The Spirit of a Page

The flip-side of authorial intent, here on the wiki, is called the "spirit" of a given thing- typically a page. The spirit of a page is the cumulative effect of the audience's interpretation of that page. Not just the interpretation of one user, but everyone who looks at it. Obviously, the more users are involved in working on a specific page, the more difficult it is for any one of them to discern what that page's spirit is. Spirit is best understood through an example.

Let us suppose that User A contributes a new character race to the wiki. Now let us suppose User B reads the race, and is inspired by a phrasing quirk in the history section of the race. He edits that section, and suddenly the race's history section has become richly complex with a theme which had only incidentally come into existence. This theme was never intended by the author, but the page is decidedly better for it, so in the spirit of collaboration, User A thanks User B for their insightful input, and then asks them to ask first next time. Now along comes User C, she reads the page and really enjoys the richness of the history section, but finds it strange that it isn't reflected elsewhere in the race. So, she goes through the whole race page and just makes minor word choice and phrasing tweaks throughout in order to spread that thematic goodness all across the page. Once User C is done, the page has genuinely improved! User A comes back and sees the changes and, though he likes all the work that has happened and appreciates the work of his fellow editors, feels that the page is deviating from his original intent. So, he goes through and makes some further tweaks- preserving the rich thematic text, but focusing the race back on his original idea, rather than that theme.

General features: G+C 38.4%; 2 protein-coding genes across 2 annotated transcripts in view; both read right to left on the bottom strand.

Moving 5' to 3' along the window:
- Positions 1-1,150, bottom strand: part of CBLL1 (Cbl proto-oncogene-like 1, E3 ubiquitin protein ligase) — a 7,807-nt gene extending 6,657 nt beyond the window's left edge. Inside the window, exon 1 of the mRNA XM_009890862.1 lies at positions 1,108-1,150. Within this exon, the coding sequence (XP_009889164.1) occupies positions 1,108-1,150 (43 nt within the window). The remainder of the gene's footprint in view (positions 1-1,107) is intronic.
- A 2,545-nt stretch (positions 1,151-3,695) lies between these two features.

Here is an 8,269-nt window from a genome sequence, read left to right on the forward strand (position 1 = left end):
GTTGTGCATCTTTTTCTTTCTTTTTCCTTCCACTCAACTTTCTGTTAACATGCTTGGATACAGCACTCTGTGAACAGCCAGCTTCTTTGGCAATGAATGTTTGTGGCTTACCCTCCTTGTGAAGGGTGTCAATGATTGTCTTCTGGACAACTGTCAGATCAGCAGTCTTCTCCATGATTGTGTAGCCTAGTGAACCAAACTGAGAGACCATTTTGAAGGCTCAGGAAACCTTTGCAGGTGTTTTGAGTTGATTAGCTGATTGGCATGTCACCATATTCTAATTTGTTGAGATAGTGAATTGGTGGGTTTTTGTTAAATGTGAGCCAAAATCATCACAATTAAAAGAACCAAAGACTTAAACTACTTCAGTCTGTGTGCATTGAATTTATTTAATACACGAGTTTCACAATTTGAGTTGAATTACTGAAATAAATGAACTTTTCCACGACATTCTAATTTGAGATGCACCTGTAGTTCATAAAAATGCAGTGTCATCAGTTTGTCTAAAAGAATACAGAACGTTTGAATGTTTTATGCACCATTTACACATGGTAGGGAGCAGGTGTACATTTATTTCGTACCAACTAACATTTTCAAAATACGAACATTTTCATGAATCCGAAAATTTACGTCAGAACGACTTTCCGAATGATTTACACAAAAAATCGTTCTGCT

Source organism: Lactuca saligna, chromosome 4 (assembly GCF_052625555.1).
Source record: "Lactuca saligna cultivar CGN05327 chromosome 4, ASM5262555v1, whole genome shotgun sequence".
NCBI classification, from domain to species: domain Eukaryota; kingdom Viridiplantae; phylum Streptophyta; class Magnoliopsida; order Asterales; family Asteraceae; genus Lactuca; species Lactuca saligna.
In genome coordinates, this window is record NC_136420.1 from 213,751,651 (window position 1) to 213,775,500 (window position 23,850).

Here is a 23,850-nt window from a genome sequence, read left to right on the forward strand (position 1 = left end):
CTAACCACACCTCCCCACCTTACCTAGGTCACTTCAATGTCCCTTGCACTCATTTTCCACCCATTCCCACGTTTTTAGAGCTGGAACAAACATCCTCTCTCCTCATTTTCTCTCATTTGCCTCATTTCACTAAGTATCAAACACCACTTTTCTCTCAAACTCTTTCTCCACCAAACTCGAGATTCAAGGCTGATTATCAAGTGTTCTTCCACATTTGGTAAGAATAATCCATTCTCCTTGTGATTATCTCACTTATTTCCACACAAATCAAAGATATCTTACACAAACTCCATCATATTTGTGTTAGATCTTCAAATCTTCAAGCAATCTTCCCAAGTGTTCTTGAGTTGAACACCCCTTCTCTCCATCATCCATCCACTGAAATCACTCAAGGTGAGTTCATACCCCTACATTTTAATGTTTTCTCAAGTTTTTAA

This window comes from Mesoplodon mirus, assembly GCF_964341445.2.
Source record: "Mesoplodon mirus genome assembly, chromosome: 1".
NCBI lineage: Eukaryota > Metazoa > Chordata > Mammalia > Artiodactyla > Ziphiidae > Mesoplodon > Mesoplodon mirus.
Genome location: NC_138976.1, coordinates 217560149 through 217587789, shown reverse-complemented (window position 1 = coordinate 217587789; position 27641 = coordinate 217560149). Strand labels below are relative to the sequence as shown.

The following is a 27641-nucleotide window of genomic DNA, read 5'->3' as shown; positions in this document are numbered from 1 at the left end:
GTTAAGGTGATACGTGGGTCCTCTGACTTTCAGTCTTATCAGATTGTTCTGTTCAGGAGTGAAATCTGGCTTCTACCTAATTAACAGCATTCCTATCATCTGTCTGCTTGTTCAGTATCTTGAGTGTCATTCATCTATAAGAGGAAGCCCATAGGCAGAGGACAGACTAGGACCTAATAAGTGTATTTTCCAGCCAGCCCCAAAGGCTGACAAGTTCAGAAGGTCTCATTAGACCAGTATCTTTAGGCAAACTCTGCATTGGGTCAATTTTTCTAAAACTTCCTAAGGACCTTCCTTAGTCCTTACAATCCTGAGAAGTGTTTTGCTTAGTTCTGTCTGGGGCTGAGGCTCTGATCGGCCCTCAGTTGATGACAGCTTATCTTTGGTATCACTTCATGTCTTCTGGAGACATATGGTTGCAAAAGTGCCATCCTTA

The above progression of events describes the emergence of a page's spirit. In this case, the spirit of the page, thus far, consists of the author's intent, (because he continued to participate as an editor) and a theme which was accidentally invented in the imagination of another user. Many pages, over years of editors interacting with each other, begin to develop extraordinarily complex spirits which have very little to do with the interests or intent of any given editor. The emergence of a page's spirit is a guaranteed eventuality. So long as a page remains on this wiki, it will some day happen. Think of it as your creation maturing, growing up, and learning to fly on its own. The pages on this wiki are made better for having this effect, and it is the true power of collaborative homebrew done right. When people respect each other's creativity and focus on doing what is best for the page rather than themselves, the page takes on a life of its own, and the concept it contains becomes something bigger than anyone who helped create it.

Like authorial intent, every time you go to edit a piece of content, consider what you believe to be the spirit of that page, and try to support and protect that spirit. Often, just by reading a page you can feel certain elements standing out as having been very worked-up by previous editors. These are likely part of its spirit. If you are patient and diligent, you can also review the history of a page to see how it has grown and evolved over time, and who participated in what changes. Finally, if you go read the talk page, it is likely that you will find people discussing their individual ideas of how to advance the page over the entire time the page has existed. Now, like intent, there is a limit- and it is the exact same line.

Work with a focus on collaboration, and focus on doing what is best for a page. Preserve what is best about an author's intent, and respect the things other users have built up in a page as part of its spirit.